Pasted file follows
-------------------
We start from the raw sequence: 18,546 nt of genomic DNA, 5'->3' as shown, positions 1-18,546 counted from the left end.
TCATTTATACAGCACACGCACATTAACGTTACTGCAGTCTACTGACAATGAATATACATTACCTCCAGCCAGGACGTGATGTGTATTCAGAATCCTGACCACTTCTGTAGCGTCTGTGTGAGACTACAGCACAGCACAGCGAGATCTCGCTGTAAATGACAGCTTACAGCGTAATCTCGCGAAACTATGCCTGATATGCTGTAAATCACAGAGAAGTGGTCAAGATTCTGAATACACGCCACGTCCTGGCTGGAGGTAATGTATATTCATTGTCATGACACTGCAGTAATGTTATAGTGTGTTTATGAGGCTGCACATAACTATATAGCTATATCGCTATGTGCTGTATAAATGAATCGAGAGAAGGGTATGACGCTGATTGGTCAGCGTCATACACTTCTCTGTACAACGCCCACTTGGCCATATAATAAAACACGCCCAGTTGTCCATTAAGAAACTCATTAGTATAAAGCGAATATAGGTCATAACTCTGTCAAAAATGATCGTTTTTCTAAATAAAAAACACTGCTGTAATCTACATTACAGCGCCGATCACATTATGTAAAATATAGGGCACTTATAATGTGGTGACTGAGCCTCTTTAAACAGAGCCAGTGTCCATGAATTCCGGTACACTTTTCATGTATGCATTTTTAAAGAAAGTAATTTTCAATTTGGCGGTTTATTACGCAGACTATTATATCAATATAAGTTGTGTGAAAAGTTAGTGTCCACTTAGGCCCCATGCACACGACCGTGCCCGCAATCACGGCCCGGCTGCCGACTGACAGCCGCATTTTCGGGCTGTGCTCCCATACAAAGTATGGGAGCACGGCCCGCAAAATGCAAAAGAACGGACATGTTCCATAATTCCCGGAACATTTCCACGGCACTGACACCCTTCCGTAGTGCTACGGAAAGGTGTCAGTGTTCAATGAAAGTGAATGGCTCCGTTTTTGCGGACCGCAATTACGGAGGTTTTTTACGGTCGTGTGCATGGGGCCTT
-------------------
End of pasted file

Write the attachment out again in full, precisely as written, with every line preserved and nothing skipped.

We start from the raw sequence: 18,546 nt of genomic DNA, 5'->3' as shown, positions 1-18,546 counted from the left end.
TCATTTATACAGCACACGCACATTAACGTTACTGCAGTCTACTGACAATGAATATACATTACCTCCAGCCAGGACGTGATGTGTATTCAGAATCCTGACCACTTCTGTAGCGTCTGTGTGAGACTACAGCACAGCACAGCGAGATCTCGCTGTAAATGACAGCTTACAGCGTAATCTCGCGAAACTATGCCTGATATGCTGTAAATCACAGAGAAGTGGTCAAGATTCTGAATACACGCCACGTCCTGGCTGGAGGTAATGTATATTCATTGTCATGACACTGCAGTAATGTTATAGTGTGTTTATGAGGCTGCACATAACTATATAGCTATATCGCTATGTGCTGTATAAATGAATCGAGAGAAGGGTATGACGCTGATTGGTCAGCGTCATACACTTCTCTGTACAACGCCCACTTGGCCATATAATAAAACACGCCCAGTTGTCCATTAAGAAACTCATTAGTATAAAGCGAATATAGGTCATAACTCTGTCAAAAATGATCGTTTTTCTAAATAAAAAACACTGCTGTAATCTACATTACAGCGCCGATCACATTATGTAAAATATAGGGCACTTATAATGTGGTGACTGAGCCTCTTTAAACAGAGCCAGTGTCCATGAATTCCGGTACACTTTTCATGTATGCATTTTTAAAGAAAGTAATTTTCAATTTGGCGGTTTATTACGCAGACTATTATATCAATATAAGTTGTGTGAAAAGTTAGTGTCCACTTAGGCCCCATGCACACGACCGTGCCCGCAATCACGGCCCGGCTGCCGACTGACAGCCGCATTTTCGGGCTGTGCTCCCATACAAAGTATGGGAGCACGGCCCGCAAAATGCAAAAGAACGGACATGTTCCATAATTCCCGGAACATTTCCACGGCACTGACACCCTTCCGTAGTGCTACGGAAAGGTGTCAGTGTTCAATGAAAGTGAATGGCTCCGTTTTTGCGGACCGCAATTACGGAGGTTTTTTACGGTCGTGTGCATGGGGCCTT